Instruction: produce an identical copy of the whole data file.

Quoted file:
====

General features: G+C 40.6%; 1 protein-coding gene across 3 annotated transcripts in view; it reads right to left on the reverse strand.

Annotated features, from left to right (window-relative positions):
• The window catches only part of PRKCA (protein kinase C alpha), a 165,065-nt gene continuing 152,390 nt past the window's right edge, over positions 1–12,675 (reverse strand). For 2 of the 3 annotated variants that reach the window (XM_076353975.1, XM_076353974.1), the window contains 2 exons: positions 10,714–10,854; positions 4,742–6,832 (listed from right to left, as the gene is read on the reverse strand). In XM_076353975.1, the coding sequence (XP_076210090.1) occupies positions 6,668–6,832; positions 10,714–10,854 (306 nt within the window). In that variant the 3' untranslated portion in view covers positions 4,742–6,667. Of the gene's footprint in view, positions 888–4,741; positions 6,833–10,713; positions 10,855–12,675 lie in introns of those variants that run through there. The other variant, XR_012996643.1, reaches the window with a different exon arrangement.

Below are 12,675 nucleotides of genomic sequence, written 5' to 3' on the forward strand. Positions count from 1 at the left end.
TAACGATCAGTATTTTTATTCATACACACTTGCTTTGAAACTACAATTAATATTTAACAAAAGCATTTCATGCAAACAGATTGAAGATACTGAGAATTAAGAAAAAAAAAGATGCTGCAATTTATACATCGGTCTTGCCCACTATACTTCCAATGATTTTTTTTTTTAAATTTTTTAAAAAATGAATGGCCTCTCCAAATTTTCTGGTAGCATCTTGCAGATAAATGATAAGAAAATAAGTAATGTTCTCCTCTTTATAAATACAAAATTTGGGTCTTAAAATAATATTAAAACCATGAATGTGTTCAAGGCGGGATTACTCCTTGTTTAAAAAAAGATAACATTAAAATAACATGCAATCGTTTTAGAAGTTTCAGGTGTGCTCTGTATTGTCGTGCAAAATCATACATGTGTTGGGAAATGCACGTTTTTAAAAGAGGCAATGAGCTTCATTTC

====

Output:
General features: G+C 40.6%; 1 protein-coding gene across 3 annotated transcripts in view; it reads right to left on the reverse strand.

Annotated features, from left to right (window-relative positions):
• The window catches only part of PRKCA (protein kinase C alpha), a 165,065-nt gene continuing 152,390 nt past the window's right edge, over positions 1–12,675 (reverse strand). For 2 of the 3 annotated variants that reach the window (XM_076353975.1, XM_076353974.1), the window contains 2 exons: positions 10,714–10,854; positions 4,742–6,832 (listed from right to left, as the gene is read on the reverse strand). In XM_076353975.1, the coding sequence (XP_076210090.1) occupies positions 6,668–6,832; positions 10,714–10,854 (306 nt within the window). In that variant the 3' untranslated portion in view covers positions 4,742–6,667. Of the gene's footprint in view, positions 888–4,741; positions 6,833–10,713; positions 10,855–12,675 lie in introns of those variants that run through there. The other variant, XR_012996643.1, reaches the window with a different exon arrangement.

Below are 12,675 nucleotides of genomic sequence, written 5' to 3' on the forward strand. Positions count from 1 at the left end.
TAACGATCAGTATTTTTATTCATACACACTTGCTTTGAAACTACAATTAATATTTAACAAAAGCATTTCATGCAAACAGATTGAAGATACTGAGAATTAAGAAAAAAAAAGATGCTGCAATTTATACATCGGTCTTGCCCACTATACTTCCAATGATTTTTTTTTTTAAATTTTTTAAAAAATGAATGGCCTCTCCAAATTTTCTGGTAGCATCTTGCAGATAAATGATAAGAAAATAAGTAATGTTCTCCTCTTTATAAATACAAAATTTGGGTCTTAAAATAATATTAAAACCATGAATGTGTTCAAGGCGGGATTACTCCTTGTTTAAAAAAAGATAACATTAAAATAACATGCAATCGTTTTAGAAGTTTCAGGTGTGCTCTGTATTGTCGTGCAAAATCATACATGTGTTGGGAAATGCACGTTTTTAAAAGAGGCAATGAGCTTCATTTC